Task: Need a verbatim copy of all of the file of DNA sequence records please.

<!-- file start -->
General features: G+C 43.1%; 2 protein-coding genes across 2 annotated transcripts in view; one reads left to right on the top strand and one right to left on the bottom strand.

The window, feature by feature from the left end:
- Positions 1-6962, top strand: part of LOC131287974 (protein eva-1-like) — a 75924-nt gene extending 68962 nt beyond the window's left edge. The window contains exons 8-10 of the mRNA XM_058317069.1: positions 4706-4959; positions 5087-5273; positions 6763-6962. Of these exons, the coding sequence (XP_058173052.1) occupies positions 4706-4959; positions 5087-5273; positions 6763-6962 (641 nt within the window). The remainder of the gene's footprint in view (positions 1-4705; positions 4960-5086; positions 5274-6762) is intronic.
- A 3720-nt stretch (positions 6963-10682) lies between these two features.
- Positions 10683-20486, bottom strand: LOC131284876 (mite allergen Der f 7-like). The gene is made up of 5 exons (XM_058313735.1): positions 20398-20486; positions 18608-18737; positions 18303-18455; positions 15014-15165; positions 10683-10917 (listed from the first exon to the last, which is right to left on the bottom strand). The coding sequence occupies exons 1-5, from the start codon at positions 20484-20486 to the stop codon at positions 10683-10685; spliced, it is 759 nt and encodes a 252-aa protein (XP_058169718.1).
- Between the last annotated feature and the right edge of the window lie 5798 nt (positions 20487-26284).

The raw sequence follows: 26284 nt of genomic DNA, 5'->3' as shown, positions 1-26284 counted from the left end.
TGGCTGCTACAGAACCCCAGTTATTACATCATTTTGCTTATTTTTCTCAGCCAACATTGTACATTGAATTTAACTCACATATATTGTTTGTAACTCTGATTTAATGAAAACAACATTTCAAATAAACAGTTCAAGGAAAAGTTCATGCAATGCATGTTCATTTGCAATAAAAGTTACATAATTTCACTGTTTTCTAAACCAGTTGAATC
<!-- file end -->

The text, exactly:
General features: G+C 43.1%; 2 protein-coding genes across 2 annotated transcripts in view; one reads left to right on the top strand and one right to left on the bottom strand.

The window, feature by feature from the left end:
- Positions 1-6962, top strand: part of LOC131287974 (protein eva-1-like) — a 75924-nt gene extending 68962 nt beyond the window's left edge. The window contains exons 8-10 of the mRNA XM_058317069.1: positions 4706-4959; positions 5087-5273; positions 6763-6962. Of these exons, the coding sequence (XP_058173052.1) occupies positions 4706-4959; positions 5087-5273; positions 6763-6962 (641 nt within the window). The remainder of the gene's footprint in view (positions 1-4705; positions 4960-5086; positions 5274-6762) is intronic.
- A 3720-nt stretch (positions 6963-10682) lies between these two features.
- Positions 10683-20486, bottom strand: LOC131284876 (mite allergen Der f 7-like). The gene is made up of 5 exons (XM_058313735.1): positions 20398-20486; positions 18608-18737; positions 18303-18455; positions 15014-15165; positions 10683-10917 (listed from the first exon to the last, which is right to left on the bottom strand). The coding sequence occupies exons 1-5, from the start codon at positions 20484-20486 to the stop codon at positions 10683-10685; spliced, it is 759 nt and encodes a 252-aa protein (XP_058169718.1).
- Between the last annotated feature and the right edge of the window lie 5798 nt (positions 20487-26284).

The raw sequence follows: 26284 nt of genomic DNA, 5'->3' as shown, positions 1-26284 counted from the left end.
TGGCTGCTACAGAACCCCAGTTATTACATCATTTTGCTTATTTTTCTCAGCCAACATTGTACATTGAATTTAACTCACATATATTGTTTGTAACTCTGATTTAATGAAAACAACATTTCAAATAAACAGTTCAAGGAAAAGTTCATGCAATGCATGTTCATTTGCAATAAAAGTTACATAATTTCACTGTTTTCTAAACCAGTTGAATC